“She was the central, most important person on the commission for adolescence and foster care and the transition from foster care to adulthood,” a fellow commissioner, Donald Cohen of the Yale Child Studies Center, said of her in a 1994 interview.
“She brought this real personal engagement to thinking about these children because she didn’t relate to them in a professional capacity, but as a mentor and advocate and friend of children in foster care,” Cohen said.
Nancy MacNeil was born June 11, 1941, into a middle-class family in Tenafly, N.J. She grew up in Brooklyn, N.Y., where her father was an accountant and her mother a homemaker.
She met Bob Daly while she was a secretary at CBS, where he had started in the mail room. They married in 1961 -- she was 20, he 24 -- and settled into an apartment in Brooklyn. She quit work a couple of years later, and the Dalys started a family with the birth of daughter Linda in 1966; sons Bobby and Brian followed.
Daly said she enjoyed being a stay-at-home mom, immersing herself and her children in play groups, soccer and Scouts. Then came the family’s move to Los Angeles and Daly’s fateful visit to MacLaren and her increasing involvement with children’s issues. Her role as entertainment industry executive’s wife and her interest in the arts also brought her in contact with many of the city’s movers and shakers.
She met Riordan, then a prominent Los Angeles lawyer, investment banker and philanthropist, around 1989, when she asked him to help pay for a computer reading lab for MacLaren.
A couple of years later she called on Riordan again, this time to help bankroll an immunization program for children of low-income families. He gave $25,000 and rounded up more in donations from friends and business associates.
She filed for divorce in November 1991, and Riordan, who was separated from his second wife, invited the children’s activist to a Christmas holiday party at Union Station. They soon became a couple but did not marry until 1998.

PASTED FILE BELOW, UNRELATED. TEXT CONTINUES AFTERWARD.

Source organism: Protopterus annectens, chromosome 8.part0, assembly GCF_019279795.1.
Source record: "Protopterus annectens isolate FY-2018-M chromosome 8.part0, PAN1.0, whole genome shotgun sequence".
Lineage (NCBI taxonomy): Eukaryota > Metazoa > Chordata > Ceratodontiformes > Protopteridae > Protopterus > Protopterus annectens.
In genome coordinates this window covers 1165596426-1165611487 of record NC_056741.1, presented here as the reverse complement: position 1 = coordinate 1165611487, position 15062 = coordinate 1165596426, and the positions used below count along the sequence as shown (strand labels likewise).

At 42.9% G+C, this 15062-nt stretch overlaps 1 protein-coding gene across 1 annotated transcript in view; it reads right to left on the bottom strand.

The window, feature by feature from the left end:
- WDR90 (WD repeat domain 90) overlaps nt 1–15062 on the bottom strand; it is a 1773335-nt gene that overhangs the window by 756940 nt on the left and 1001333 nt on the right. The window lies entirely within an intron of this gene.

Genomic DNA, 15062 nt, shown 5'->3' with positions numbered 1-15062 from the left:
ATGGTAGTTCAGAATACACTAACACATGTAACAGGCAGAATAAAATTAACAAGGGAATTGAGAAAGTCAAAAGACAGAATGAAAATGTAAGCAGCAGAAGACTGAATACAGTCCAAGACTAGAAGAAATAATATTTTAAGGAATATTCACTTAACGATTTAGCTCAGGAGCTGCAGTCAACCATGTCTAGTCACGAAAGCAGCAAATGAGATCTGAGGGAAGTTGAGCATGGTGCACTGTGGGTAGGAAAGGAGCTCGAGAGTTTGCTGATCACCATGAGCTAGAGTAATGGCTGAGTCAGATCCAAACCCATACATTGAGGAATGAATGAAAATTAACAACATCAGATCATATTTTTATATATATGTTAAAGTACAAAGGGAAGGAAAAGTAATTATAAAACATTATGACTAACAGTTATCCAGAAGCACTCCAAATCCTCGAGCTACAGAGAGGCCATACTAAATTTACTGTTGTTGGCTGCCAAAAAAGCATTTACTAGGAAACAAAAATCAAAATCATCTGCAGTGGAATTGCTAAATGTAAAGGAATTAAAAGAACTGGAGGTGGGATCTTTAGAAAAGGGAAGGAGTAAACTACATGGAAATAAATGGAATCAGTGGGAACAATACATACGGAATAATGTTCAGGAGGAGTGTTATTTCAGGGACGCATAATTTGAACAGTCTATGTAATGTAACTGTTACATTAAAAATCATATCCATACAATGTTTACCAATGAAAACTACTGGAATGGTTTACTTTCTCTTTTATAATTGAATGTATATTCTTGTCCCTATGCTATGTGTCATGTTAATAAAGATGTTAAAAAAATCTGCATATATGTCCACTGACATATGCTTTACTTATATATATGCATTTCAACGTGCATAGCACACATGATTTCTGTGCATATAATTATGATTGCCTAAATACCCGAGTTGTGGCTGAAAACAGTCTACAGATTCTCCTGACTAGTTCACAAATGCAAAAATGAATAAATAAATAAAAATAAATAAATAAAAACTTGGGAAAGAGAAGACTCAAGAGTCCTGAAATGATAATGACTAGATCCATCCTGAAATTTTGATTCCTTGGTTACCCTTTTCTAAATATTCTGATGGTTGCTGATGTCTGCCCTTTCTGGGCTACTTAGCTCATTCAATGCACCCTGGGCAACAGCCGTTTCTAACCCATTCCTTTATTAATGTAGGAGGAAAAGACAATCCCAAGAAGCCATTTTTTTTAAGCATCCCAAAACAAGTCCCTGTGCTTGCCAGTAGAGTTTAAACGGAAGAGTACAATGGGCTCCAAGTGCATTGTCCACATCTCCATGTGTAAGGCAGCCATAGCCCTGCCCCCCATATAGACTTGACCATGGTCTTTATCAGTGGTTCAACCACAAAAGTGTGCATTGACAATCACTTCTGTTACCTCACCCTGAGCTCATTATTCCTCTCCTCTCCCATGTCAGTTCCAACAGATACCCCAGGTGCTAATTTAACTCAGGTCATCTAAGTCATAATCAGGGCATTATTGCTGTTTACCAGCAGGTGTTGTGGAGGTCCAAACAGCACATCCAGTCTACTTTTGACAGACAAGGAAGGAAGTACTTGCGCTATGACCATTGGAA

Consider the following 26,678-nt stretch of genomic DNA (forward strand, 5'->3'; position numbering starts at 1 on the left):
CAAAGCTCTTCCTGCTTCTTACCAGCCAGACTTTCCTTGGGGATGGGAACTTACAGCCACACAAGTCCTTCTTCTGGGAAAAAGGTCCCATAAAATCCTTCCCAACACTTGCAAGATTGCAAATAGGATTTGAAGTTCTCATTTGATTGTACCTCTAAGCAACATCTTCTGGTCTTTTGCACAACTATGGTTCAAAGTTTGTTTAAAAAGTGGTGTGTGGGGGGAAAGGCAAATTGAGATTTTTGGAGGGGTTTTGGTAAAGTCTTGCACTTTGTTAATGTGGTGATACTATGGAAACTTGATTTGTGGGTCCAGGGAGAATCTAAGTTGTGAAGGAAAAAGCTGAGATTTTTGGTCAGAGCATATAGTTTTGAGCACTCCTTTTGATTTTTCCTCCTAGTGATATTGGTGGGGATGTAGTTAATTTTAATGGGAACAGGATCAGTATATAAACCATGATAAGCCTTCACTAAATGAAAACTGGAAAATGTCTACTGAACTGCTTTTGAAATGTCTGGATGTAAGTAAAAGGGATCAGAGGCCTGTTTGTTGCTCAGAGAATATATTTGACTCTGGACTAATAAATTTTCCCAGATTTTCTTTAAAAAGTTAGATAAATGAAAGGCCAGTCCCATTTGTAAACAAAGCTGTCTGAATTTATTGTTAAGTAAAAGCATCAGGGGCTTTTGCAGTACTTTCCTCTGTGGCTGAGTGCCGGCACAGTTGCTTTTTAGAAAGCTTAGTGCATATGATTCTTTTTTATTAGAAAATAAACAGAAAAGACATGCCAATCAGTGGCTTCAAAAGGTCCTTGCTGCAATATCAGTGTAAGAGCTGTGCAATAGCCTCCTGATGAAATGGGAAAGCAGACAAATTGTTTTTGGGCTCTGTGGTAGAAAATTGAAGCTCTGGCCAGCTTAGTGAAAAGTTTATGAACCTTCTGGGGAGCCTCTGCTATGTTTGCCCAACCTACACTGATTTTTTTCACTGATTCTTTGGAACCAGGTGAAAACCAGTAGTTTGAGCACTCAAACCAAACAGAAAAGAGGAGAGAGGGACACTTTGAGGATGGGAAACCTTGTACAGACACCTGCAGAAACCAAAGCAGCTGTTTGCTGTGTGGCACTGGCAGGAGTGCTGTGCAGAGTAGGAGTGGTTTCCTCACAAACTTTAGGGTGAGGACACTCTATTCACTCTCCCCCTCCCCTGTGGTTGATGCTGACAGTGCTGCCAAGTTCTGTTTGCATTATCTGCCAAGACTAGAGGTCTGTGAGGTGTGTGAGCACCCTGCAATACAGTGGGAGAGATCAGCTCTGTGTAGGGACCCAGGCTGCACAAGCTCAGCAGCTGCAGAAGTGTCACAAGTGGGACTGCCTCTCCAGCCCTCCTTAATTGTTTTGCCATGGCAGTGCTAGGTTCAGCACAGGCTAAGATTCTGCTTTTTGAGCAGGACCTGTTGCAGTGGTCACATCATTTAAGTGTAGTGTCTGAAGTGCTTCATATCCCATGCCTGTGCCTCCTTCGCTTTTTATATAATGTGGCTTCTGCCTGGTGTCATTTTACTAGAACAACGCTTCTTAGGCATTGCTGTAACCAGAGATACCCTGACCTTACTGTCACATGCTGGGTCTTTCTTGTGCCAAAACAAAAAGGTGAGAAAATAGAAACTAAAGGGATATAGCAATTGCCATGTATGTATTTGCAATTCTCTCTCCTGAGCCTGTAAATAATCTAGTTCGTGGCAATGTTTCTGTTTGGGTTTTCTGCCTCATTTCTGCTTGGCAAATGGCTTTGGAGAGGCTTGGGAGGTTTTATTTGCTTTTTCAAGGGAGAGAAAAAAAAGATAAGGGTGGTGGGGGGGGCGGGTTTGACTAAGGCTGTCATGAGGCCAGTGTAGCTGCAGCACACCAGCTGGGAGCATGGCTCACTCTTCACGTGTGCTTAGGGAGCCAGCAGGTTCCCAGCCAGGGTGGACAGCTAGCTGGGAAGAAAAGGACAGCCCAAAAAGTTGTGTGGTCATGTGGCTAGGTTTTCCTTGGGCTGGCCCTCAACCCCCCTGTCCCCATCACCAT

When Riordan was elected mayor in 1993, she was at his side for inauguration ceremonies. He appointed her to a new city commission on children and families, and she took on another project as well -- overseeing the privately funded restoration of Getty House, the timeworn Tudor city manse in Windsor Square.
As the mayor’s wife, and well after he left office in 2001, Daly continued her enthusiastic participation in civic and cultural life.
In 2003, she co-chaired, with former Assembly Speaker Bob Hertzberg, a committee to oversee the spending of tobacco tax funds to help provide preschool for all 4-year-olds in the county. She was active in Democrat Hertzberg’s unsuccessful 2005 campaign for mayor.
In 2007 she and Riordan legally separated.
An avid collector of American and California Impressionist art and Rookwood pottery, Daly joined the board of the Los Angeles County Museum of Art in 2002 and was elected board chair by fellow trustees in 2005. She also served on the boards of the W.M. Keck Foundation, the Los Angeles Opera and others.
Besides her three grown children, she is survived by five grandchildren.
Services are pending.
Times staff writer Claire Noland contributed to this report.